- The Postal Service, if is granted this authority, will have the opportunity to deal with the challenge of too many employees working a declining volume of mail. Given that the Postal Service's business has become more economically sensitive as it has become more reliant on advertising and parcels; the Postal Service's problem is greatest in those regions of the country that have had the most significant declines in economic activity.
- The Postal Service's request for Early Retirement authority suggests that it believes that the decline in volume goes beyond just the turndown in the economy and will be a continuing challenge going into FY 2009 and FY 2010.
- Given that employees will not be leaving the payroll until next fiscal year, the Postal Service has few options for stemming its losses this year and will likely still have fiscal challenges next year.
- Early retirement will be voluntary. Given the age and years of service of postal employees, it probably can get a significant number of employees taking early retirement even without incentives. Most eligible CSRS employees probably are old enough and have sufficient number of years of service to receive full benefits. Similarly, a significant portion of FERS employees may be eligible.
- The number of eligible employees that take the incentives may be tempered because of the slowdown in the economy.
- Early retirement will be limited to those employees who meet criteria of age and years of service. At a minimum the early retirement program will require an employee to be over 50 with at least 20 years of service with the Federal Government or any age with 25 years of service with the federal government. Early retirement benefits are somewhat larger for those over 55 and/or with 25 years of service.
- As of June 2008, the Postal Service had 37.3% of its employees with at least 20 years of service and 16.3% with 25 years of Service. It is not clear from the Postal Service's Active employee Statistical Summary if that is employment with the Postal Service or employment with the Federal Government.
- As of June 2008, 46.5% of the Postal Service's employees were over 50 and 25.4% were over 55.
- As of June 2008, the Postal Service had 140, 525 CSRS employees. It is likely that all of these CSRS employees that work in a geographic area and craft made eligible for early retirement will be eligible. These employees were hired before 1983 and therefore have 25 years of government service or more. While many may be under 60, few are likely to be under 50.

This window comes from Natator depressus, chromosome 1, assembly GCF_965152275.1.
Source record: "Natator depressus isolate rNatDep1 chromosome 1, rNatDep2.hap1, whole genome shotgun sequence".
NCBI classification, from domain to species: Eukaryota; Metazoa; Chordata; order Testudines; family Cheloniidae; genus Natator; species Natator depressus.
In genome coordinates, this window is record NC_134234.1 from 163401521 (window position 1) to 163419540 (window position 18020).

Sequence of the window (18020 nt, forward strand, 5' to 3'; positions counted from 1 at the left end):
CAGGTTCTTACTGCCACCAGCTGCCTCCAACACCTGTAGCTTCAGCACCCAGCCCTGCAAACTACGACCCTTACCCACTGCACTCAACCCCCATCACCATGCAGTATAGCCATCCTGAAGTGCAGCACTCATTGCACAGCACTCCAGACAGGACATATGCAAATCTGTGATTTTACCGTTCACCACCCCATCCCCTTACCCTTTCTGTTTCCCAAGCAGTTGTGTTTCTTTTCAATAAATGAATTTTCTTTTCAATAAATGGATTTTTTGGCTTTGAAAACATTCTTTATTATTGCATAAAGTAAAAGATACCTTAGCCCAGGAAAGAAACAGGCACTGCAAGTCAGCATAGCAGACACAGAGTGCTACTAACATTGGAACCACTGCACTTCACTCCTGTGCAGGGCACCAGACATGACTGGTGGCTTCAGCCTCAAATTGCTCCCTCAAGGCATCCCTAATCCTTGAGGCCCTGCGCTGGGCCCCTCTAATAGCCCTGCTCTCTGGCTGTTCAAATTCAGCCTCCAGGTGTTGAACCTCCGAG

- As of June 2008, the Postal Service had 465,258 FERS employees, Many FERS employees may also be eligible, but their number depends greatly upon their current age and years in Federal Service. In all likelihood, they would need 20 years of Federal Service to be eligible.
- If the Postal Service offers early retirement opportunities, it will be following United Parcel Service that just paid nearly $1.7 billion to reestablish an employee's pension benefit that allowed retirement with 30 years of service with full benefits prior to normal retirement age. This benefit extension was limited to the geographic region covered by the Central States Pension Fund. However, this region covers all of the states east of the Rockies, west of
Pennsylvaniaand south of . As such, it covers most of country most affected by the decline in automobile industry sales, as well as areas in the Virginia Midwestand Southeast that were severely affected by the real estate bubble.
Mailers will need to watch how the early retirement program is handled. Reducing staff too quickly may create service challenges in the next calendar year. Reducing staff too slowly could create a fiscal crisis that could cause the Postal Service to need to raise rates beyond what is permitted by the cap to remain fiscally solvent.